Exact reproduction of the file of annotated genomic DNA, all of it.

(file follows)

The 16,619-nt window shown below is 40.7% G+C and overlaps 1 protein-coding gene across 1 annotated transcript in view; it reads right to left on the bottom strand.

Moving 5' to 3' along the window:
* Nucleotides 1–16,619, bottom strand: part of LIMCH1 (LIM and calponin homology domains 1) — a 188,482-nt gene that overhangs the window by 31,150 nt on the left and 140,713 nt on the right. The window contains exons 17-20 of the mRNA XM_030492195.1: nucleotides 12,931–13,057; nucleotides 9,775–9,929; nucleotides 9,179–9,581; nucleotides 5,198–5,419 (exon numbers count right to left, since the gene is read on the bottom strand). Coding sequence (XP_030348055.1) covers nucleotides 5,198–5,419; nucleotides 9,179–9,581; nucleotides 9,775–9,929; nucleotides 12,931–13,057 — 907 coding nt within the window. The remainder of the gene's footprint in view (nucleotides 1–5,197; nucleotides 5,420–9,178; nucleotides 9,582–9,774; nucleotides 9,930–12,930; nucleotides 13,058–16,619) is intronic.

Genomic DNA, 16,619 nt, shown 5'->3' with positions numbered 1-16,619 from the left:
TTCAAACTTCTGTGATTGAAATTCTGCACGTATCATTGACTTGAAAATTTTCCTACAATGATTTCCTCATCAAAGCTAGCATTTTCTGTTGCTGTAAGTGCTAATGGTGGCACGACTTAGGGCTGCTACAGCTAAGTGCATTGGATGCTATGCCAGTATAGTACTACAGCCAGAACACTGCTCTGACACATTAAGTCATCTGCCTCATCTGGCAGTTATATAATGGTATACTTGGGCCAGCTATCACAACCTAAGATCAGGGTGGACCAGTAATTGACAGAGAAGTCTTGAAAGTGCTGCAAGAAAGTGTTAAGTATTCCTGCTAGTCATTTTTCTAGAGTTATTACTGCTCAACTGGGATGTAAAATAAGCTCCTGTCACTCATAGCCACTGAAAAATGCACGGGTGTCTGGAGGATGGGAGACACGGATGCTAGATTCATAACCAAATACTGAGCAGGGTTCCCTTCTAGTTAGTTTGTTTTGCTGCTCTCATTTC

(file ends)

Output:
The 16,619-nt window shown below is 40.7% G+C and overlaps 1 protein-coding gene across 1 annotated transcript in view; it reads right to left on the bottom strand.

Moving 5' to 3' along the window:
* Nucleotides 1–16,619, bottom strand: part of LIMCH1 (LIM and calponin homology domains 1) — a 188,482-nt gene that overhangs the window by 31,150 nt on the left and 140,713 nt on the right. The window contains exons 17-20 of the mRNA XM_030492195.1: nucleotides 12,931–13,057; nucleotides 9,775–9,929; nucleotides 9,179–9,581; nucleotides 5,198–5,419 (exon numbers count right to left, since the gene is read on the bottom strand). Coding sequence (XP_030348055.1) covers nucleotides 5,198–5,419; nucleotides 9,179–9,581; nucleotides 9,775–9,929; nucleotides 12,931–13,057 — 907 coding nt within the window. The remainder of the gene's footprint in view (nucleotides 1–5,197; nucleotides 5,420–9,178; nucleotides 9,582–9,774; nucleotides 9,930–12,930; nucleotides 13,058–16,619) is intronic.

Genomic DNA, 16,619 nt, shown 5'->3' with positions numbered 1-16,619 from the left:
TTCAAACTTCTGTGATTGAAATTCTGCACGTATCATTGACTTGAAAATTTTCCTACAATGATTTCCTCATCAAAGCTAGCATTTTCTGTTGCTGTAAGTGCTAATGGTGGCACGACTTAGGGCTGCTACAGCTAAGTGCATTGGATGCTATGCCAGTATAGTACTACAGCCAGAACACTGCTCTGACACATTAAGTCATCTGCCTCATCTGGCAGTTATATAATGGTATACTTGGGCCAGCTATCACAACCTAAGATCAGGGTGGACCAGTAATTGACAGAGAAGTCTTGAAAGTGCTGCAAGAAAGTGTTAAGTATTCCTGCTAGTCATTTTTCTAGAGTTATTACTGCTCAACTGGGATGTAAAATAAGCTCCTGTCACTCATAGCCACTGAAAAATGCACGGGTGTCTGGAGGATGGGAGACACGGATGCTAGATTCATAACCAAATACTGAGCAGGGTTCCCTTCTAGTTAGTTTGTTTTGCTGCTCTCATTTC